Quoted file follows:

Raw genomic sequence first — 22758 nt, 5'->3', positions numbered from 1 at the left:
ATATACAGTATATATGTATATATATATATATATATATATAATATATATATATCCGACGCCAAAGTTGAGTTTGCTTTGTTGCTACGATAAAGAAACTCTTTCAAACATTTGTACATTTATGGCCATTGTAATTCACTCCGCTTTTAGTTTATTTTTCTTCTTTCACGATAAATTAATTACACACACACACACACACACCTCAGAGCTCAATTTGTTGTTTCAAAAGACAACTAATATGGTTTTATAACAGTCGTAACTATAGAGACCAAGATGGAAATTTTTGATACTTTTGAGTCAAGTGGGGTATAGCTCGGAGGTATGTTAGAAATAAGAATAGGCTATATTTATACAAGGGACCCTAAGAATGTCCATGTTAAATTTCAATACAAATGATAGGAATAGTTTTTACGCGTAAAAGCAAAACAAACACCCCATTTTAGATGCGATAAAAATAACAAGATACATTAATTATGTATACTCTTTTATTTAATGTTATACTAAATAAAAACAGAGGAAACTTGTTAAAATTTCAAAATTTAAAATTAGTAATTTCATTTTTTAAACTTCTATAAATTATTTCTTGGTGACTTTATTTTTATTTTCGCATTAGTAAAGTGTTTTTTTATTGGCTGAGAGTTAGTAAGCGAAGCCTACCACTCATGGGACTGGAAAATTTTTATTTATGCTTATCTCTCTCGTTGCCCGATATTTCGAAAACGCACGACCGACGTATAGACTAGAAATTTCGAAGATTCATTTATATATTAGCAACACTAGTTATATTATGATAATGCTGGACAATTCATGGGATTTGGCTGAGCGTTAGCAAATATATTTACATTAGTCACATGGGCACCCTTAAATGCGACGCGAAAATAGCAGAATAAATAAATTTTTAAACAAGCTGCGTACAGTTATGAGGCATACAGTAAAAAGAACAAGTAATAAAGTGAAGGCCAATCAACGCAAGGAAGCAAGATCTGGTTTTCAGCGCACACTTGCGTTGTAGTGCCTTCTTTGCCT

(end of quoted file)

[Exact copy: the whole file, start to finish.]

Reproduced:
Raw genomic sequence first — 22758 nt, 5'->3', positions numbered from 1 at the left:
ATATACAGTATATATGTATATATATATATATATATATATAATATATATATATCCGACGCCAAAGTTGAGTTTGCTTTGTTGCTACGATAAAGAAACTCTTTCAAACATTTGTACATTTATGGCCATTGTAATTCACTCCGCTTTTAGTTTATTTTTCTTCTTTCACGATAAATTAATTACACACACACACACACACACCTCAGAGCTCAATTTGTTGTTTCAAAAGACAACTAATATGGTTTTATAACAGTCGTAACTATAGAGACCAAGATGGAAATTTTTGATACTTTTGAGTCAAGTGGGGTATAGCTCGGAGGTATGTTAGAAATAAGAATAGGCTATATTTATACAAGGGACCCTAAGAATGTCCATGTTAAATTTCAATACAAATGATAGGAATAGTTTTTACGCGTAAAAGCAAAACAAACACCCCATTTTAGATGCGATAAAAATAACAAGATACATTAATTATGTATACTCTTTTATTTAATGTTATACTAAATAAAAACAGAGGAAACTTGTTAAAATTTCAAAATTTAAAATTAGTAATTTCATTTTTTAAACTTCTATAAATTATTTCTTGGTGACTTTATTTTTATTTTCGCATTAGTAAAGTGTTTTTTTATTGGCTGAGAGTTAGTAAGCGAAGCCTACCACTCATGGGACTGGAAAATTTTTATTTATGCTTATCTCTCTCGTTGCCCGATATTTCGAAAACGCACGACCGACGTATAGACTAGAAATTTCGAAGATTCATTTATATATTAGCAACACTAGTTATATTATGATAATGCTGGACAATTCATGGGATTTGGCTGAGCGTTAGCAAATATATTTACATTAGTCACATGGGCACCCTTAAATGCGACGCGAAAATAGCAGAATAAATAAATTTTTAAACAAGCTGCGTACAGTTATGAGGCATACAGTAAAAAGAACAAGTAATAAAGTGAAGGCCAATCAACGCAAGGAAGCAAGATCTGGTTTTCAGCGCACACTTGCGTTGTAGTGCCTTCTTTGCCT